1. Work Through Different Timeframes
Identify timeframe intervals in your project, so that you can work with group periods before getting into a detailed insight. This strategy allows you to run the scenarios faster without losing flexibility or adding dilution for the optimization as it happens when we reblock.
The idea is to make each optimized period represents biennial, triennial, or decennial plans. Try to run with and without dump/total productions to check potential bottlenecks and impacts on waste profiles, which could be useful for fleet management exercises. Also, test with wider mining widths than required, as this is a complex non-linear constraint and you might find better shapes without losing value. Notice that in this example, the processing was not fully achieved, and this kind of approach helps us to understand which constraints are interfering the most in the results.
MiningMath algorithm simultaneously considers all constraints inputted, making a global optimization to generate your pushback in a single step given the maximum potential.
Processing capacity: 50 Mt in 5 years.
Total movement: 200 Mt in 5 years.
Maximum of 20,000 processing hours in 5 years.
Vertical rate of advance as 750 m in 5 years.
Minimum Mining (50 m) and Bottom(100 m) width.
Restrict Mining Surface, if you have this constraint in your project.
Grade copper until 0.7%.
Stockpiling parameters on.
Note: Waste control and vertical rate of advance are not recommended if you are just looking for pushback shapes.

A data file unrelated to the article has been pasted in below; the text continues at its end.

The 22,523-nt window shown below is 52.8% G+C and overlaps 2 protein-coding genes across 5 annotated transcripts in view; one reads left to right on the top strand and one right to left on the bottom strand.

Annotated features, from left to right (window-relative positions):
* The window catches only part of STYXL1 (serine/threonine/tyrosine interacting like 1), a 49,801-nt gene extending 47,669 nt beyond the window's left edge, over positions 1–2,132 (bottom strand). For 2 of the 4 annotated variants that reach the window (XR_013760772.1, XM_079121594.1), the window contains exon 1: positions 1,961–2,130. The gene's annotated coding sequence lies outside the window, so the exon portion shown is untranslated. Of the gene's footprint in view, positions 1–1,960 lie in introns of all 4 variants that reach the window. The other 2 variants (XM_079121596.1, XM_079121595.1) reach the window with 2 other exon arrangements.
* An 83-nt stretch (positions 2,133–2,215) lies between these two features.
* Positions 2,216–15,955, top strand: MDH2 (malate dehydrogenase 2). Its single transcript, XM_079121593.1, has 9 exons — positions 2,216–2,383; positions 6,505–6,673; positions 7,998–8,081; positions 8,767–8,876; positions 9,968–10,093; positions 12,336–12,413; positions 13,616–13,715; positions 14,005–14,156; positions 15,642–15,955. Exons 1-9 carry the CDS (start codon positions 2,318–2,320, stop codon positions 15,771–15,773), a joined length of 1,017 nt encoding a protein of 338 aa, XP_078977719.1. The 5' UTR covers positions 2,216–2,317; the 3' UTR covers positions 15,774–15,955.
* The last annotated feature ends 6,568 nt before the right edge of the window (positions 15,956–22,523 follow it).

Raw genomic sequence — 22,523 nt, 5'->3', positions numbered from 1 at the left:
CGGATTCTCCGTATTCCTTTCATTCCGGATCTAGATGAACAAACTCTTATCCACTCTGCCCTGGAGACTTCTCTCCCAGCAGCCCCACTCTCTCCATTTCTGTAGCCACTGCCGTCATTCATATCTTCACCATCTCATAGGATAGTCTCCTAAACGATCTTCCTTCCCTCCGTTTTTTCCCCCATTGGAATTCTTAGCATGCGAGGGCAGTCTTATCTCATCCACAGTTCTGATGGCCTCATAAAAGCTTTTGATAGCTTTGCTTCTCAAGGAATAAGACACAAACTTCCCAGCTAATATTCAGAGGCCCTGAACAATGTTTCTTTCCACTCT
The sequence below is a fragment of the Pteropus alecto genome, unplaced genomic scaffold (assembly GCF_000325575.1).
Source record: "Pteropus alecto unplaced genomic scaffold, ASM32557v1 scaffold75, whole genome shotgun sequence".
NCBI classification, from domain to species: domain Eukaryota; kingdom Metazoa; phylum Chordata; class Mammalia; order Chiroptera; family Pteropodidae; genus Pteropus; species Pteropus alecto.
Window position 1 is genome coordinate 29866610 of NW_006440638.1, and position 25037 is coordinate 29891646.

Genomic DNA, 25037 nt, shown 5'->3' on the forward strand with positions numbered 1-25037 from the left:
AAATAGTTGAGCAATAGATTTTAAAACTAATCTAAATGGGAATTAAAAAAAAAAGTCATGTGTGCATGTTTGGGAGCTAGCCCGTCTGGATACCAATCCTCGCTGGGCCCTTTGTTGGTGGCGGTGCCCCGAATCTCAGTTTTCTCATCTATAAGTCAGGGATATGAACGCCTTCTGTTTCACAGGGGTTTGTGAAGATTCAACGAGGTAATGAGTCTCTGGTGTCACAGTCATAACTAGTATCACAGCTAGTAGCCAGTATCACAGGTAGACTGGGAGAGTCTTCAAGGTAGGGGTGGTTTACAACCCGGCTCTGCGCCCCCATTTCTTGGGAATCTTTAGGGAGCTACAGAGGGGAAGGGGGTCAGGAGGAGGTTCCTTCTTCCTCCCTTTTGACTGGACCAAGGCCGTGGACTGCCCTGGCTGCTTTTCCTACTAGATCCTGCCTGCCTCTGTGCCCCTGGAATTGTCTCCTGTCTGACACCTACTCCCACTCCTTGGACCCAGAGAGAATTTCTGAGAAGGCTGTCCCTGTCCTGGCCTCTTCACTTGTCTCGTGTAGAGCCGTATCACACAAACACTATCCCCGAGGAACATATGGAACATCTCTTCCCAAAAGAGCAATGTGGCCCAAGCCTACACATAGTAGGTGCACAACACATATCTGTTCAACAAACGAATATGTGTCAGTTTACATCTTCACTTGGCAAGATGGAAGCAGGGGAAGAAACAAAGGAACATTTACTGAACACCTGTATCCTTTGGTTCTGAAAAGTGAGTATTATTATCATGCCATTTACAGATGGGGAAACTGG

1.1. More details
Adding constraints slowly facilitates the process of learning about the deposit, its opportunities, and potential challenges. In case some constraints are not being well-achieved, it is an alert for rethinking some constraints and for the risk of not achieving them in the shorter-term ranges. In case more efficiency is needed, the resulting surface obtained on the Constraints Validation or in refinements of the Best Case, could be used as Restrict Mining in the last interval, which might reduce the complexity and the runtime. In addition, if you already have operations in a certain area that should be depleted following a given design within the first timeframe, add a Force Mining surface for interval 1-1.
The 4 first variables of this example are directly related to the interval in which we are working. The 2 constraints inputted at the production tab are related to the maximum material handling allowed, the third about the processing equipment capacity, and the vertical rate of advance to the depth that could be achieve adjusted to this interval. The minimum mining width was added because we are already generating designed surfaces that could be used later as guidance of detailed schedules, thus, it should respect the parameter due to the equipment sizing. Parameters such as average, minimum bottom and restrict mining surface, don't have any change in the time frames.
It's important to remember that the packages of time here don’t necessarily have to correspond to identical sets of years. You could propose intervals with different constraints until reaching reasonable/achievable shapes for the design of ramps, for example. If you wish to produce more operational results, easier to design, and closer to real-life operations, try to play with wider mining/bottom widths rates. Those changes will not necessarily reduce the NPV of your project.
Considering this approach the discount rate serves just a rough NPV approximation and it doesn't affect much the quality of the solution, given that the best materials following the required constraints will be allocated to the first packages anyway. Thus, you can also play with this parameter in case you wish to increase/reduce the impact of the latest packages in your LOM analysis or multiply the yearly discount by the number of periods within the package, which should be a reasonable number.